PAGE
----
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Protein kinase CK2 is a critical regulator of epithelial homeostasis in chronic intestinal inflammation
Epithelial Pathobiology and Mucosal Inflammation Research Unit, Department of Pathology and Laboratory Medicine, Emory University, Atlanta, Georgia, USA.
Epithelial Pathobiology and Mucosal Inflammation Research Unit, Department of Pathology and Laboratory Medicine, Emory University, Atlanta, Georgia, USA.
Epithelial Pathobiology and Mucosal Inflammation Research Unit, Department of Pathology and Laboratory Medicine, Emory University, Atlanta, Georgia, USA.
Epithelial Pathobiology and Mucosal Inflammation Research Unit, Department of Pathology and Laboratory Medicine, Emory University, Atlanta, Georgia, USA.
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2013 (English)In: Mucosal Immunology, ISSN 1933-0219, E-ISSN 1935-3456, Vol. 6, no 1, 136-145 p.Article in journal (Refereed) Published
Abstract [en]

The molecular mechanisms that restore intestinal epithelial homeostasis during colitis are incompletely understood. Here, we report that during intestinal inflammation, multiple inflammatory cytokines promote the activity of a master regulator of cell proliferation and apoptosis, serine/threonine kinase CK2. Enhanced mucosal CK2 protein expression and activity were observed in animal models of chronic colitis, particularly within intestinal epithelial cells (IECs). The in vitro treatment of intestinal epithelial cell lines with cytokines resulted in increased CK2 expression and nuclear translocation of its catalytic alpha subunit. Similarly, nuclear translocation of CK2alpha was a prominent feature observed in colonic crypts from individuals with ulcerative colitis and Crohn's disease. Further in vitro studies revealed that CK2 activity promotes epithelial restitution, and protects normal IECs from cytokine-induced apoptosis. These observations identify CK2 as a key regulator of homeostatic properties of the intestinal epithelium that serves to promote wound healing, in part through inhibition of apoptosis under conditions of inflammation.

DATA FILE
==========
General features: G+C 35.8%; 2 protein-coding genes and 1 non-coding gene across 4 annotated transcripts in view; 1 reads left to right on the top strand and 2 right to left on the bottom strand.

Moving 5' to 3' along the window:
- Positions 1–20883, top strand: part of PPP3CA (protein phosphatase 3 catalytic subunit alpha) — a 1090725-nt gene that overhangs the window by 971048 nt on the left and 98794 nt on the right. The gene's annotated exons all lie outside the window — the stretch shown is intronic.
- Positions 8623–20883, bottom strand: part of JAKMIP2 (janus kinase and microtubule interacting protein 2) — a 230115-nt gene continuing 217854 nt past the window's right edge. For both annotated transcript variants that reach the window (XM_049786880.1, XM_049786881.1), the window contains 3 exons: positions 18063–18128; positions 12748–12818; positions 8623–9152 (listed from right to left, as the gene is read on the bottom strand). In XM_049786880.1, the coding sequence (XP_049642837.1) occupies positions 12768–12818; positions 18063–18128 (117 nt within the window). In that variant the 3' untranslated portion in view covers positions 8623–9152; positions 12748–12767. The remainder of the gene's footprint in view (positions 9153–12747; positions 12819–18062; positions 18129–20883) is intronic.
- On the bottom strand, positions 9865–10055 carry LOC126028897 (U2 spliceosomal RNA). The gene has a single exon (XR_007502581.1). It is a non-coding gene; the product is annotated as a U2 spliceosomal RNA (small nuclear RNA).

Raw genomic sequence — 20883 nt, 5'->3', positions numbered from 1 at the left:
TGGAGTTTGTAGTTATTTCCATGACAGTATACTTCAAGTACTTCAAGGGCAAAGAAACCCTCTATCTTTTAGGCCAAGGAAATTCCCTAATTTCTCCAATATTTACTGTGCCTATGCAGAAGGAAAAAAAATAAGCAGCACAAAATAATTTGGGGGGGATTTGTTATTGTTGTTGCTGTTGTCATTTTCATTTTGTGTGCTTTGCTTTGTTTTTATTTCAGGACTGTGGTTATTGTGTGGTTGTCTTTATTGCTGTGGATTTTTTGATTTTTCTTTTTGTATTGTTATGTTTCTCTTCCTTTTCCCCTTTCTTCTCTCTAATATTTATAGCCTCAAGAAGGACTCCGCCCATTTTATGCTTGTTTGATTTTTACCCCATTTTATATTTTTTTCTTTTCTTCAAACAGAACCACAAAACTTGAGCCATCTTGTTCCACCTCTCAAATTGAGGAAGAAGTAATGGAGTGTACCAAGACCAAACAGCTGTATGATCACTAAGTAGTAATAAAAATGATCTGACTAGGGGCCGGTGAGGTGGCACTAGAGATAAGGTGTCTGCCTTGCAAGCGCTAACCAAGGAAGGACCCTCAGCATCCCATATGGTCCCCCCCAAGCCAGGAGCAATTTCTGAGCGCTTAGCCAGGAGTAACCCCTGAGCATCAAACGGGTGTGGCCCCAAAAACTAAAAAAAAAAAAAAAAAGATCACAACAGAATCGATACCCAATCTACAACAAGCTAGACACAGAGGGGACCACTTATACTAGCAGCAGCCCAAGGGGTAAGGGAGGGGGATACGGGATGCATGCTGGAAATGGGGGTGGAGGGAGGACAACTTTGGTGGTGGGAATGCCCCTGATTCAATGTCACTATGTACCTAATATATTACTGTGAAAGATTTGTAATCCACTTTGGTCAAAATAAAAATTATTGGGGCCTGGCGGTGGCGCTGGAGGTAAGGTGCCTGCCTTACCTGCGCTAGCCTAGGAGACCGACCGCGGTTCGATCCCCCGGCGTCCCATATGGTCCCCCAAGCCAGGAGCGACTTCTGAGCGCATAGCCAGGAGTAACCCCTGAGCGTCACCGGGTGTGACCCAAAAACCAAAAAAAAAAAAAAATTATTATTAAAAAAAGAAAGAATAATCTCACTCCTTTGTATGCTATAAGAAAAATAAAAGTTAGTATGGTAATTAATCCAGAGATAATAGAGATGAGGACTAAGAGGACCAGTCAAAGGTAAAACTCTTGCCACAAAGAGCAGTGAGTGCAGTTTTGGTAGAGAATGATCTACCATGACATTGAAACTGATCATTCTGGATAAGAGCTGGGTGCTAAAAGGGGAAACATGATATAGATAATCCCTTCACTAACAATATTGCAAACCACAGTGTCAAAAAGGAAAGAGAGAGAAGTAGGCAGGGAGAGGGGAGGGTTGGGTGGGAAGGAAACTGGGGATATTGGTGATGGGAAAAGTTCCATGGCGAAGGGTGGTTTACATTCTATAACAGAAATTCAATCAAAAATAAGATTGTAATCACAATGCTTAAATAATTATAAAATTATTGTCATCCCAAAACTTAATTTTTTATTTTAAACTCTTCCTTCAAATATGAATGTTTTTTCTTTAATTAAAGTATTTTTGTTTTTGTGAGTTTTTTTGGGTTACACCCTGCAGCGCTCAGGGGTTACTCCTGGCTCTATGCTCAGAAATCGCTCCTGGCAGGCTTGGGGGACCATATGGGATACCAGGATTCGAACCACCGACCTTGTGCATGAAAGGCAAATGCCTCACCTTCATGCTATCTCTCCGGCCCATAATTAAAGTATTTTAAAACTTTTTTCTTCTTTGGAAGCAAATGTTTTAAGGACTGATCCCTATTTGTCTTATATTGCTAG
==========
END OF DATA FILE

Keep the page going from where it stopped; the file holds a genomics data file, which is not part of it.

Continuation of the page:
Place, publisher, year, edition, pages
Nature Publishing Group, 2013. Vol. 6, no 1, 136-145 p.
Keyword [en]
Animals, Apoptosis/genetics, Casein Kinase II/genetics/*metabolism, Caspases/metabolism, Cell Line, Cell Nucleus/metabolism, Cell Proliferation, Colitis/chemically induced/genetics/*immunology/*metabolism, Disease Models, Animal, Epithelial Cells/metabolism, Gene Expression Regulation, Homeostasis/*immunology, Humans, Intestinal Mucosa/*immunology/*metabolism, Mice, Protein Transport, Rats, Wound Healing, beta Catenin/metabolism
National Category
Cell and Molecular Biology
Identifiers
URN: urn:nbn:se:liu:diva-141657DOI: 10.1038/mi.2012.57ISI: 000312895500014PubMedID: 22763408Scopus ID: 2-s2.0-84870943584ISBN: 1935-3456 (Electronic) 1933-0219 (Linking) OAI: oai:DiVA.org:liu-141657DiVA: diva2:1149713
Note

Koch, S Capaldo, C T Hilgarth, R S Fournier, B Parkos, C A Nusrat, A eng R01 DK079392/DK/NIDDK NIH HHS/ R01 DK072564/DK/NIDDK NIH HHS/ R24 DK064399/DK/NIDDK NIH HHS/ R01 DK055679/DK/NIDDK NIH HHS/ R01 DK061379/DK/NIDDK NIH HHS/ DK059888/DK/NIDDK NIH HHS/ R01 DK059888/DK/NIDDK NIH HHS/ Research Support, N.I.H., Extramural Research Support, Non-U.S. Gov't 2012/07/06 06:00 Mucosal Immunol. 2013 Jan;6(1):136-45. doi: 10.1038/mi.2012.57. Epub 2012 Jul 4.

Available from: 2017-10-16 Created: 2017-10-16 Last updated: 2017-10-26Bibliographically approved

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